In his exploration of the banquet's social dimensions (Chapter 6), the author turns to Cicero for the republican period and Seneca for the early empire. On the whole, the former adopts a positive view although he is not keen to participate, while the latter is overtly critical. It appears that ten to twelve was the maximum number of guests normally invited to a dinner-party. It is not so evident, however, how they were chosen, although social standing and patronage were certainly taken into account by hosts and guests. The presence of wives and children is a well-known fact that differentiates the Roman convivium from the Greek symposion. Another distinctive characteristic was the location of the place of honor, the so-called locus consularis. What Greeks and Romans seem to have shared was the expectation for good-mannered, witty and sophisticated conversation even on matters literary and philosophical, while in the imperial period the banquet functioned more and more as a substitute for the forum.

Chapter 7 on the social and political functions of the banquet is probably the most interesting one, at least in terms of argumentation. Being at the crossroads of public and private, the convivium had certain standards that were monitored by peers, in order to establish whether a member of the elite behaved according to decorum. Although with the passage of time the rules were somewhat relaxed, they never ceased to exist altogether, even in the imperial period, when they were seriously challenged by the nouveau-riche freedmen. Not only the material means employed and the luxury displayed during the banquets, but also the number and identity of the persons invited were scrutinized. During the republican period invitations, issued, accepted or rejected, marked the changing landscape of an aristocrat's political affiliations; in the company of like-minded peers, members of the Roman elite felt free to express political opinions and circulate stories without worrying about discretion or the infamous denouncers of the imperial period. The author rightly emphasizes how hard it is to pinpoint the exact role the banquet could play during an electoral campaign in the same period as well as the risk involved in joining the wrong persons at a dinner-party during the early empire.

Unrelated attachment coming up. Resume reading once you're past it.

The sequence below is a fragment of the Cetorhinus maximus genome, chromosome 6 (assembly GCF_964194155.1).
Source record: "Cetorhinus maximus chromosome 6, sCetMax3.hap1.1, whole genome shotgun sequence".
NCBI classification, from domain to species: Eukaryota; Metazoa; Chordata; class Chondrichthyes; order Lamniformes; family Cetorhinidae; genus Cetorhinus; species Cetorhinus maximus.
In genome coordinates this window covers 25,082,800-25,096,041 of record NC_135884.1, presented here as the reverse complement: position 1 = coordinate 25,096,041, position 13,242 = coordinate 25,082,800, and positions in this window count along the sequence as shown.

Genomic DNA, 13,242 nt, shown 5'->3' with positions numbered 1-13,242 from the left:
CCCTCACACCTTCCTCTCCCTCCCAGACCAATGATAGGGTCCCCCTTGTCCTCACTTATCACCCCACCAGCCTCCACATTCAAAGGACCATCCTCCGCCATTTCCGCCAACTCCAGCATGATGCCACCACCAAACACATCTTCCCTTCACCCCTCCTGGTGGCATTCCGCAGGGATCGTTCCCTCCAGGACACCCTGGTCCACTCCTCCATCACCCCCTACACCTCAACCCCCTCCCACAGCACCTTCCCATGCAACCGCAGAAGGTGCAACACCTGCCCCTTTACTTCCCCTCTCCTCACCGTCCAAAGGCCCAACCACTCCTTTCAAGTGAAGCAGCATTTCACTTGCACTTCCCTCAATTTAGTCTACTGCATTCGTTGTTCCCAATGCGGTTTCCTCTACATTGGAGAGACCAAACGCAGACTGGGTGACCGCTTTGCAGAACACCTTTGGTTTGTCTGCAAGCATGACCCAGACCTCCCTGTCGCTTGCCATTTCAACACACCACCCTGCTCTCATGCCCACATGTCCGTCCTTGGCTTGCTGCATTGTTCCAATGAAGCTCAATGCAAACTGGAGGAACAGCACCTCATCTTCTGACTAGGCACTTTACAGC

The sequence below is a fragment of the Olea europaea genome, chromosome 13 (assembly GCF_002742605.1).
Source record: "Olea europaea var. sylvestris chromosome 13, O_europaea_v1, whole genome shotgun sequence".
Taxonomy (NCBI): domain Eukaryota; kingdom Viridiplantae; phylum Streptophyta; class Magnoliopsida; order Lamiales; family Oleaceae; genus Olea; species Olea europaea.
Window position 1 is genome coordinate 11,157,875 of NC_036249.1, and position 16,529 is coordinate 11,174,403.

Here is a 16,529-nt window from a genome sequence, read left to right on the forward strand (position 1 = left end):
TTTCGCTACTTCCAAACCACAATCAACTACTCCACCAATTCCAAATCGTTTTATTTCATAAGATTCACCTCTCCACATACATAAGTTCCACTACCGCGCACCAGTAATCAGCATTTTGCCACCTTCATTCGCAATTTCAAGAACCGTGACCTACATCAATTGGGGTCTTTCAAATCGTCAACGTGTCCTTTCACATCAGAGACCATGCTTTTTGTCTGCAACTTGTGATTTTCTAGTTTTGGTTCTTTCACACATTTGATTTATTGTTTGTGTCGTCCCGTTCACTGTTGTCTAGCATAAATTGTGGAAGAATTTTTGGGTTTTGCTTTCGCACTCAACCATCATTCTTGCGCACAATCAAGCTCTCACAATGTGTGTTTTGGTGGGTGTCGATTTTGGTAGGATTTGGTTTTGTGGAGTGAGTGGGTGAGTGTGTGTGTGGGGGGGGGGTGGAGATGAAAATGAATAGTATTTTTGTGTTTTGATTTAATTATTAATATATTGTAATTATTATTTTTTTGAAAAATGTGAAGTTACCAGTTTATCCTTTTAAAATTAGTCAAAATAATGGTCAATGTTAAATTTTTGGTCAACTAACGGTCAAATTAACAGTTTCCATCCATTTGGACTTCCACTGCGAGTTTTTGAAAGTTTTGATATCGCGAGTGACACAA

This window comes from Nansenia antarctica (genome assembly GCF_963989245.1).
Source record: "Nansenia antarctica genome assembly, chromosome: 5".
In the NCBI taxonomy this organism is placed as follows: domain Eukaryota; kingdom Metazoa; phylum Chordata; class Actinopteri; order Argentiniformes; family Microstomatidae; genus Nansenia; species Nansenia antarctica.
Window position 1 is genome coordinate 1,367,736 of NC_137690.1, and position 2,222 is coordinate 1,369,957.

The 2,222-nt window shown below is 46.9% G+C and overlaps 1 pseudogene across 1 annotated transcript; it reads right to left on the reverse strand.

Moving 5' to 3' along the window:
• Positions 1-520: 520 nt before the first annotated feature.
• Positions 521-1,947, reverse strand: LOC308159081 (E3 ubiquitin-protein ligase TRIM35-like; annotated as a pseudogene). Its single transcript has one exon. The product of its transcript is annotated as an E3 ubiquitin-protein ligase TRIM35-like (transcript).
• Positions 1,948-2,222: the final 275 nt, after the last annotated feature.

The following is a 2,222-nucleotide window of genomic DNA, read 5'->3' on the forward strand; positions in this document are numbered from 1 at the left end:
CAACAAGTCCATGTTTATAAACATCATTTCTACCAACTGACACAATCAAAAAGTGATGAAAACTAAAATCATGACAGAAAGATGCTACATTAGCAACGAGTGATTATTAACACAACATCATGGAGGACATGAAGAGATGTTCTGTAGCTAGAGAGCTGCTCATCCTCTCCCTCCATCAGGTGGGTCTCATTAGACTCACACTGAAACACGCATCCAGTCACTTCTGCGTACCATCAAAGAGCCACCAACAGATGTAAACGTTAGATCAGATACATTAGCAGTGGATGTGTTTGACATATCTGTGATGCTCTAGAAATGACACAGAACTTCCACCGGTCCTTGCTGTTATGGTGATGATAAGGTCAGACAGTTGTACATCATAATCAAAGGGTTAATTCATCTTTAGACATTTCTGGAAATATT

A brief chapter of Conclusions is followed by a rich bibliography and three indices (ancient authors, ancient names and subject-matter). Typos are rare and generally limited to quotations in languages other than German.1 Although several references are supplemented with the relevant text, only once has this been misquoted.2 All in all, a feast of detailed information and textual evidence presented with clarity and elucidated with unpretentious argument.


1.   Greek: p.70 and 79 asarotos instead of asaratos, p. 183-4 read συμπόσιον and ἐδεσμάτων, p.189 δωδεκάθεος; English: p.70 n.78 host instead of lost (of variations possible); Latin: p.85 nitidioris instead of nitidoris, p.89 inimicitia instead of inimicita, p.101 n.277 thesaurorum instead of thesauorum, p.181 Paetus instead of Peatus, p.237 n. 61 profectus instead of profesctus; German: p.221 n.9 read Anthropologie. Errors like infelicites (p.103), obscentiae (p.213), decores (p.226) and omnes collegiae (p.244) as well as the preference for the masculine form dedecor (p.219 and 223) do not look like typos, however.
2.   P. 164 n. 153 where the text supplied is that of Cic. Verr. 2, 1, 66 quoted in n. 151. In footnote 178 on p. 178 the first two words of the quotation should be omitted, because they are not part of Cato's fragment.